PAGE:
Welcome to Shades of Grey, a series from The Conversation that examines the challenges posed by Australia’s ageing workforce, Today, Monash University’s Veronica Sheen looks at the sustainability of older worker retention policies.
The facts of Australia’s ageing population are stark: around 13.5% are currently aged 65 and over, but by 2050 this age group will make up almost 23% of the population. There will be just 2.7 people of working age (15-64) compared to five now, for each Australian aged 65 years and over.
Taxation, social spending and economic growth are set to feel the pressure of the growing aged population, according to the last Treasury Intergenerational Report.
One response to these pressures is to require older people to work for longer. The eligibility age for the means-tested age pension increases from 65 to 67 by 2023, affecting everyone born after July 1 1952. The preservation age for superannuation increases from 55 to 60 years and affects everyone born after July 1 1960.
The Grattan Institute thinks these changes don’t go far enough. It recommends increasing both the pension eligibility age and superannuation preservation age to 70 years. It estimates that the resulting increase in older worker participation would contribute to economic growth in the order of $25 billion by 2022.
While these policy prescriptions to extend the workforce participation of older Australians are concerned with broad macroeconomic factors, I argue much more attention is needed to their practical application. Ideally, maintaining workforce attachment until older ages has a range of benefits for workers. Most of all, it increases income and savings for retirement. It may also mean that people can continue in work that is rewarding and stimulating, with benefits for their wellbeing and mental health. However, this congenial trajectory of working to an advanced age may be difficult for many workers to achieve.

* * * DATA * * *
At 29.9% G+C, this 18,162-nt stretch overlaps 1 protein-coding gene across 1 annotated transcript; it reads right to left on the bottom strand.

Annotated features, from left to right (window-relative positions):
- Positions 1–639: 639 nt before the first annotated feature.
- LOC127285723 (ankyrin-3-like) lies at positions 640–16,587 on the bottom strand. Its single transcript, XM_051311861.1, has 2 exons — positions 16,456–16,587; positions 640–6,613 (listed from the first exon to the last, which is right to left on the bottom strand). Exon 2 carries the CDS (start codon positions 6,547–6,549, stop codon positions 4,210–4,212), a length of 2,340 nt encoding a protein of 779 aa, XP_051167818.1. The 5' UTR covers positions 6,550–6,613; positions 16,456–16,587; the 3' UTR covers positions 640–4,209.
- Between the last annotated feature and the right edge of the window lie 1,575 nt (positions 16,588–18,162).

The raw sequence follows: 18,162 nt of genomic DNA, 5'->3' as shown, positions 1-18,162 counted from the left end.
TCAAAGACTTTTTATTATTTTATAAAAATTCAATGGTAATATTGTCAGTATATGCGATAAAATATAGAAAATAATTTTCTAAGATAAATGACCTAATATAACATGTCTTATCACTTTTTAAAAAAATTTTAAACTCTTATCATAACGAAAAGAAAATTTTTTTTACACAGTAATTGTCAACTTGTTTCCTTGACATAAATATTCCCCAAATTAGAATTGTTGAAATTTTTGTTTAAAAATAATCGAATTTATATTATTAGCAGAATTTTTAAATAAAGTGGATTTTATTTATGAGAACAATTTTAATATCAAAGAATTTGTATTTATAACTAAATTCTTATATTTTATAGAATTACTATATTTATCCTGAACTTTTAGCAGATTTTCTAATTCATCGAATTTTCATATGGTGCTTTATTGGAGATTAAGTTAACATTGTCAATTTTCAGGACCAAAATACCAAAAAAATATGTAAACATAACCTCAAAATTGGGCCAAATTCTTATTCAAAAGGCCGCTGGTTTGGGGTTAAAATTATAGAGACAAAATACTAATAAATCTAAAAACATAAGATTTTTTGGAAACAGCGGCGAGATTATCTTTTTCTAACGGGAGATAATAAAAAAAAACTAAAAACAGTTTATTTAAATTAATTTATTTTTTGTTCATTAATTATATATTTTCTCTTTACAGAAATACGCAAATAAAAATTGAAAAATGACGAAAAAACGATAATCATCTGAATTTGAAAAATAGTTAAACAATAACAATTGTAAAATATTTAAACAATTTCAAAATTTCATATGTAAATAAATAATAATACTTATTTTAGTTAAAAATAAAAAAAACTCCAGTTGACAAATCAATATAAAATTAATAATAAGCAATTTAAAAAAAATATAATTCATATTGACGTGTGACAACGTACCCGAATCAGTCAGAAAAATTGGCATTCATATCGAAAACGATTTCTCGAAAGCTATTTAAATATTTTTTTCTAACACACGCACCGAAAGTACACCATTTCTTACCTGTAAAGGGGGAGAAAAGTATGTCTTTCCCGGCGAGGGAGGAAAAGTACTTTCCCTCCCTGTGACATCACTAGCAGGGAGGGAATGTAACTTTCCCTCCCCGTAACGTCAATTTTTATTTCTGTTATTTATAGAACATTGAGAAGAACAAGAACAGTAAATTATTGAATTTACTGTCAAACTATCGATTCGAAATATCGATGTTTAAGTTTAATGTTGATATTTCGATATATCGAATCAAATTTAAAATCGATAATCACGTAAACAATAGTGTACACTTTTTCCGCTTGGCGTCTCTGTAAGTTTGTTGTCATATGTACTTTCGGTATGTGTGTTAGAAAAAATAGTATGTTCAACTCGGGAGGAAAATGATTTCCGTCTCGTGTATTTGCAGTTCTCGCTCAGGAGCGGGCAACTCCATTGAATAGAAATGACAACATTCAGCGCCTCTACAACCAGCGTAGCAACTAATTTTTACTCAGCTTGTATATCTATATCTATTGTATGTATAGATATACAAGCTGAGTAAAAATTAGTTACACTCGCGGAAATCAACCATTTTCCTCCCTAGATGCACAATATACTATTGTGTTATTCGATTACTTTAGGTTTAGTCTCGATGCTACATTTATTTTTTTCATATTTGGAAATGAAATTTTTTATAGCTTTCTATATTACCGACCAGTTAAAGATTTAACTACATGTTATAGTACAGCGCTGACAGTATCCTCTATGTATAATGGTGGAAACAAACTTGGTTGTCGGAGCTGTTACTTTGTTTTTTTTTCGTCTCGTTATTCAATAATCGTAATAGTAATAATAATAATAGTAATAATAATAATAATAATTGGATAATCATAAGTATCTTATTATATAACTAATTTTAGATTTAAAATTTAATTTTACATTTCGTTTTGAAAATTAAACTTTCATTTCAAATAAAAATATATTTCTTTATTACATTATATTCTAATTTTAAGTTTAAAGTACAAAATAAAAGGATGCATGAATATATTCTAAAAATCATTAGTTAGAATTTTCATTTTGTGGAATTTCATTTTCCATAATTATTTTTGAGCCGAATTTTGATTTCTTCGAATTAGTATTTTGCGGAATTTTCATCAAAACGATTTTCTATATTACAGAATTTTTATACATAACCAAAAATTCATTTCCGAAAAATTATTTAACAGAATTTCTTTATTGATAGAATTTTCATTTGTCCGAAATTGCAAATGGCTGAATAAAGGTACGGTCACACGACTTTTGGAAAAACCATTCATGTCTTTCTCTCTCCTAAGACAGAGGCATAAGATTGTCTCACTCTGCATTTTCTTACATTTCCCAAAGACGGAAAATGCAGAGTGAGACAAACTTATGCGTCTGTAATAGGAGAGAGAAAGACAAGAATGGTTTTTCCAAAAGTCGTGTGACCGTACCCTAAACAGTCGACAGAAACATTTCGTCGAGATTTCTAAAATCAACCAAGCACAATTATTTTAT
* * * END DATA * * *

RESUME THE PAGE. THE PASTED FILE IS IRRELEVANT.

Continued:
Age “unfriendly” workforce trends
Current trends across the labour market are not very “age-friendly”, most particularly in the growth of precarious forms of employment as documented through the recent ACTU inquiry on insecure work and by many scholars (see for example, Beyond Employment. Despite the projections of a labour shortage associated with population ageing, it is difficult to see that this will result in a reversal of these trends without much firmer policy and regulatory interventions as, for example, those proposed by the Centre for Employment and Labour Relations Law.
However, it’s expected that these firmer regulations and policies will be highly contested by employers who still have options of filling domestic labour supply shortages through technology substitution, moving activities off-shore, or importing workers with the characteristics they desire.
Insecure work consists of several main forms of employment relationships: casual or fixed term employee, independent or dependent contractors, labour hire, and outworkers. Each serves to reduce employer liabilities for cumulative leave and redundancy entitlements, (which are of most benefit to long term employees), training, and opportunities for occupational progression. They erode the collective bargaining capacities of workers. They serve to commodify workers, which means greater vulnerability to being treated in ways that are dehumanising. As I was told by midlife participants in my research on precarious employment…“you’re just a number”, “just a commodity”, “a piece of meat”, or “human battery hens” – hardly a very enticing proposition for keeping in work until you are 67 or even 70, if you can possibly avoid it.
It might be argued that more diverse forms of “non-standard” employment can suit older workers through reduced hours and greater flexibility. However, tough and highly competitive labour processes are often embedded in casual and contract employment relationships. These labour processes are an important dimension of employment insecurity, enabling easy termination of employment on the basis of shifting performance indicators. They can also be used to dispose of older workers who may struggle to keep up the pace. Flexibility can be more an employer option around staffing levels than an employee choice to fit with lifestyle preferences for a “transition to retirement”.